The following story inspired me to extend my Reiki training and become an Animal Reiki practitioner. The story highlights how Kathleen Prasad’s Let Animals Lead® Method nurtures the agency and autonomy of the “neighborhood cat,” particularly in the heart of the 6th Pillar. Here’s the scoop from Snoop.
When I was a high school teacher, a student of mine illustrated a children’s book I wrote. When she showed me her drawings, she asked, “Are these good enough?” I responded, “I will never answer that question. What do you think?” This was an invitation for her to look inward, to trust the inner authority and validation of her spirit. To me, this is the essence of teaching, healing and love. The student is the teacher and the teacher is the student, a perpetual rhythm of reciprocity. And to me, this is exactly what the Let Animals Lead® Animal Reiki Method is founded on. Every being — human, animal, plants … all of nature — is a spiritual teacher and healer. It is when we listen to, observe and receive in the glow of Oneness that we embody healing and love. It is flow vs. force. It is grace vs. grunt. It is the sacredness of ease and connection.
So, what does it look like when an animal simultaneously teaches and heals both themselves and us? And how do we know when it is happening?
One late frigid February night a couple of years ago, the “neighborhood cat,” everyone called her, was meowing at our front door. We knew her name was Pumpkin. And Smokey. And Princess. I suppose being the “neighborhood cat” entitled her to the royalty of being crowned with various names.
I was a new resident of the house, having moved here to be with my now husband and stepchildren. I had often noticed the “neighborhood cat” poking around, prancing along fence rims, taunting dogs in their yards, ritualistically following one five year old child halfway to the bus stop every morning, and overall, emanating a spiritual aroma of primal adventure and rustic wonder. She wore her tuxedo colors splendidly, a touch of crimson red peppering her black and her white as vibrant as sunlit snow. Her green eyes pierced me with intrigue when we wallowed in a synchronous gaze from afar. My love for her flickered radiantly in my heart. The first lesson she taught me was love requires no initial touch or formal introductions. It is an energetic frequency that fills you up and then overflows at the brim of your being.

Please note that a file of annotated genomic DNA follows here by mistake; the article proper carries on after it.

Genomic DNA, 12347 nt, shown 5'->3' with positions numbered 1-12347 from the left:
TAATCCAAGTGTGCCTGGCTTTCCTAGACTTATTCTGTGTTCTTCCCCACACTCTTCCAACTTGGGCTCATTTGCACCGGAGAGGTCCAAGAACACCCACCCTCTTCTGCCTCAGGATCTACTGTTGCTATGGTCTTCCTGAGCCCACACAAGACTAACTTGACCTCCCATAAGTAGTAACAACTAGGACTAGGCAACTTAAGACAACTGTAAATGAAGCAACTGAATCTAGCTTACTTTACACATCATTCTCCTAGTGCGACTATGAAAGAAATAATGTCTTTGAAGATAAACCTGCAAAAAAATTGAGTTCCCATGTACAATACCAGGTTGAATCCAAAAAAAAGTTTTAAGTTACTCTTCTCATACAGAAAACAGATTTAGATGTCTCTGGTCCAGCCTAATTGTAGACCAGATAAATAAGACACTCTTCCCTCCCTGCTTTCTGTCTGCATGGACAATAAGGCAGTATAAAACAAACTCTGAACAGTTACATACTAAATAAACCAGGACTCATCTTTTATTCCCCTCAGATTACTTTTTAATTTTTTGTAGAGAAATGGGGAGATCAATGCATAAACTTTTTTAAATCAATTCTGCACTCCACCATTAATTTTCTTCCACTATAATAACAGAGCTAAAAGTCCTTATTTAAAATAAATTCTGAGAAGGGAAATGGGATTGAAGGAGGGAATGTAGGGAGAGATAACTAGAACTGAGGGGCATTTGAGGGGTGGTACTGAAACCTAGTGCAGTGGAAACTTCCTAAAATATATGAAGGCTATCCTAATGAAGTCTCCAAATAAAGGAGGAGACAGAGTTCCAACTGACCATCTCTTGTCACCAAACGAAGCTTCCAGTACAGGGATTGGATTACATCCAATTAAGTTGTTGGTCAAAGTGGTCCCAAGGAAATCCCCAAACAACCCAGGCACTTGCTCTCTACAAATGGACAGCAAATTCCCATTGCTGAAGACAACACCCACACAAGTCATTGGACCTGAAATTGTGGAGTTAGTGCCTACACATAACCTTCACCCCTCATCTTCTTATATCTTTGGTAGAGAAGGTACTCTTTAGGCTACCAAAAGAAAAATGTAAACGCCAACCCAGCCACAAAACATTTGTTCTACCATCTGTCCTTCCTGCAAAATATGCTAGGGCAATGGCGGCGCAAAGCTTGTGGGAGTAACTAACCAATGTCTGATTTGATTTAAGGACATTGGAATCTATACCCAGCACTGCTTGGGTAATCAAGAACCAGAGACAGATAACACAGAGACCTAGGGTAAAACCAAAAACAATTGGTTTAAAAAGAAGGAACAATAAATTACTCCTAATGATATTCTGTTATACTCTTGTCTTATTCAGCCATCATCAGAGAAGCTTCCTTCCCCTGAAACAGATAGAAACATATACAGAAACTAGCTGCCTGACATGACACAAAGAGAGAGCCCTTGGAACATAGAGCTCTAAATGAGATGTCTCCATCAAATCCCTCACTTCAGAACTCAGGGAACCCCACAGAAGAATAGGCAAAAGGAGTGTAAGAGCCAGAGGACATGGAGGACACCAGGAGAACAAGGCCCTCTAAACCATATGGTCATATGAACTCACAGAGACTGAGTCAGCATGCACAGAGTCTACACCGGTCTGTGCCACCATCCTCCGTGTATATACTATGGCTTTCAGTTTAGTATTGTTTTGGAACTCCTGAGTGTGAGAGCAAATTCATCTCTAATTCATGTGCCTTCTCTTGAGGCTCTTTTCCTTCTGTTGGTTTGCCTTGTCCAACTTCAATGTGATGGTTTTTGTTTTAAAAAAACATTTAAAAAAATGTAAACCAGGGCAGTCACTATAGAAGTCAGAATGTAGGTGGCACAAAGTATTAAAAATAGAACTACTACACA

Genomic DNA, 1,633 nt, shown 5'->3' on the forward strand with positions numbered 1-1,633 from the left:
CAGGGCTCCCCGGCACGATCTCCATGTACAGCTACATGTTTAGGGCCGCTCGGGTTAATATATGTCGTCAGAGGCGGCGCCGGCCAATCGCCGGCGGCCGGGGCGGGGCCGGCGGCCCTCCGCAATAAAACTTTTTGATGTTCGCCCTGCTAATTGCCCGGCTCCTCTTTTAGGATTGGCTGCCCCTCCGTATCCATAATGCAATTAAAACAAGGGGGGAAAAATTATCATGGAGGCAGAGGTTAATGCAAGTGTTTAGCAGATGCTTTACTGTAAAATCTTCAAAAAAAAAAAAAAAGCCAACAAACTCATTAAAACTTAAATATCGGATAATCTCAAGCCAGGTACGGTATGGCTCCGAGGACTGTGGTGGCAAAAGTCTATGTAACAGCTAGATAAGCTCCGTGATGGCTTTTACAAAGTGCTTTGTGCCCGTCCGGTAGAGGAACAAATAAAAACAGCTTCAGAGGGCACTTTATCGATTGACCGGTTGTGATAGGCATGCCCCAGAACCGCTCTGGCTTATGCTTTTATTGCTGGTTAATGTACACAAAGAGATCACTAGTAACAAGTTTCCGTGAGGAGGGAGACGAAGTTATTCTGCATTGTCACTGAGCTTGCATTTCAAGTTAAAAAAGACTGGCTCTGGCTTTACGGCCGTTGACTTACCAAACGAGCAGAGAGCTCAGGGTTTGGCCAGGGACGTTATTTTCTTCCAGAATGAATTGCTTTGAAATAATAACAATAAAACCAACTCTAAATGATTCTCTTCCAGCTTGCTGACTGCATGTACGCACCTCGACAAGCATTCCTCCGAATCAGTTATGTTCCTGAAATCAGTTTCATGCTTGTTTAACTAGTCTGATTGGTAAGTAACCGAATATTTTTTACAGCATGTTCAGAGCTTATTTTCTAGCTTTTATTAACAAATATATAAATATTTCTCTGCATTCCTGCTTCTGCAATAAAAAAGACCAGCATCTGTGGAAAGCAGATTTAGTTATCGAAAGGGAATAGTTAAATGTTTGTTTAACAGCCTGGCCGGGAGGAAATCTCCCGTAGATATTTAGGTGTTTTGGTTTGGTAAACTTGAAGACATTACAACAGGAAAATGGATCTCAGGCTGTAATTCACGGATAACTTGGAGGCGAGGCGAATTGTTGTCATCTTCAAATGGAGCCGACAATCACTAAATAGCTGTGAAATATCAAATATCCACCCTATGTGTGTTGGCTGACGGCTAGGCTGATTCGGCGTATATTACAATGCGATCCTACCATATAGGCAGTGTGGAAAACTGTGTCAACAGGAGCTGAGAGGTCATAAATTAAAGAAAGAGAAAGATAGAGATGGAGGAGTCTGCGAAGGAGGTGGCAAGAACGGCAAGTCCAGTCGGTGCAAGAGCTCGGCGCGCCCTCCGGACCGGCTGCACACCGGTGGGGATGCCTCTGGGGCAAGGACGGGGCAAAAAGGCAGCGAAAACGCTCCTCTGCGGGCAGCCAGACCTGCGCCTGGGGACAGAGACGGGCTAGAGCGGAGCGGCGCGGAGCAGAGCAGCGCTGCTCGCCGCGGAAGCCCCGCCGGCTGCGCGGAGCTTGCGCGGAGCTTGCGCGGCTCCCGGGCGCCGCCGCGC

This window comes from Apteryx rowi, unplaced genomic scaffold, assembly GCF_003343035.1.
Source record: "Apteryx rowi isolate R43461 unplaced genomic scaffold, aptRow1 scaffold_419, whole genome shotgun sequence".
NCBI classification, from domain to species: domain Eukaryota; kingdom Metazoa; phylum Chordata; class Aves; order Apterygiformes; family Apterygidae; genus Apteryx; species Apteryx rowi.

I remember the first hypnotic moment when I was watching her feline-frolic in our neighbor’s garden and thinking about author Ernest Hemingway’s comment, something like, “If you want to know where your dog has been today, smell its paws.” I wondered where she’d been. At the time I didn’t dare attempt to smell her paws. She was the “neighborhood cat,” practically feral. Plus, I’d been allergic to cats my whole life. But, I wondered. And that sense of wonder was the second lesson she taught me. There I was watching her and thinking, “I am new here. It’s simultaneously exciting and daunting, having left my roots in my former home state and starting a new life with a new family here. But, I’m full of wonder, adventure and love just like this cat.” I scanned her black and white coloring, perfectly parallel in proportion, the same front white paws, the same rear white legs, the symmetrical white river running from between her eyes down into her whisker realm, and then cascading like an estuary of expansion into her neck and underside. A metaphor for the polarization of black and white and also for my feelings of “exciting and daunting,” she reminded me that life, especially during transitions, is full of opportunities for new adventures in the full spectrum of here and there, black and white, and in the river of wonder in the in-betweens. In my hypnotic moment watching this cat, all of this came to me. I felt ease and connection enshrouded by love and healing. I also felt humility. “I will be humble,” one of the Reiki precepts.
Thus far, I had watched her from afar. And so, back to the late frigid February night. Her meowing was incessant. My husband and I opened the door and the darkness and cold wind swept in with the “neighborhood cat” in tow. We closed the door and the three of us paused in stillness. A new presence and situation had presented itself to us. I didn’t want to get too close, as an allergy-preventative measure. But, what was at the forefront of my head and heart, more than the fear of a few sneezes and some itchy eyes, was care for this cat. It was a wintry chilly mess out there! My husband and I knew she lived five houses down the street. So we bundled up and walked to her family’s house. Knocked. No answer. Knocked. Waited. Waited. We left a note saying to call us and that we had their cat with us for the night.